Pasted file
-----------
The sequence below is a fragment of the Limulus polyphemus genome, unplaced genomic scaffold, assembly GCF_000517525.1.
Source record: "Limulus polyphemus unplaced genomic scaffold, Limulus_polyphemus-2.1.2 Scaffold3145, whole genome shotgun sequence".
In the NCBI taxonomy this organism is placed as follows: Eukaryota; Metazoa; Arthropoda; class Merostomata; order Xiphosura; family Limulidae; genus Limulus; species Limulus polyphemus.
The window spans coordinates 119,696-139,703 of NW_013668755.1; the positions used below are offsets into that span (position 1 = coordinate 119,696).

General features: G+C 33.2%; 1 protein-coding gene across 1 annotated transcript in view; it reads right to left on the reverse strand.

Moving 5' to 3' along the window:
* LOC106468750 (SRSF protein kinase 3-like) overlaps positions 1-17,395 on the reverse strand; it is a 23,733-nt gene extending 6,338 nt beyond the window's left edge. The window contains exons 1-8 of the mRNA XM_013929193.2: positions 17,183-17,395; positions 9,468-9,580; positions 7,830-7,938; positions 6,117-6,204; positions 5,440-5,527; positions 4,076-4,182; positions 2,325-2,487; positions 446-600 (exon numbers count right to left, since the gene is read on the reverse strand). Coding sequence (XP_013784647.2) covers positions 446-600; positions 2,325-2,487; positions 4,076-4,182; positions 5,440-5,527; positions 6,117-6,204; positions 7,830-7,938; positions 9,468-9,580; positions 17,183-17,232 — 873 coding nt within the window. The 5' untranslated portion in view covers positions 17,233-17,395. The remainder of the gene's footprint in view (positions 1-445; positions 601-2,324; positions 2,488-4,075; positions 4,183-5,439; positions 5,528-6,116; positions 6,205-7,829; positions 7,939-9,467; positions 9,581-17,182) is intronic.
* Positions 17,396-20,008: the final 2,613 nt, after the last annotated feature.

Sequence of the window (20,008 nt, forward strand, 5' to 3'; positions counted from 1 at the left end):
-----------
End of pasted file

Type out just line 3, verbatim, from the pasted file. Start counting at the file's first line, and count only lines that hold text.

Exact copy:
In the NCBI taxonomy this organism is placed as follows: Eukaryota; Metazoa; Arthropoda; class Merostomata; order Xiphosura; family Limulidae; genus Limulus; species Limulus polyphemus.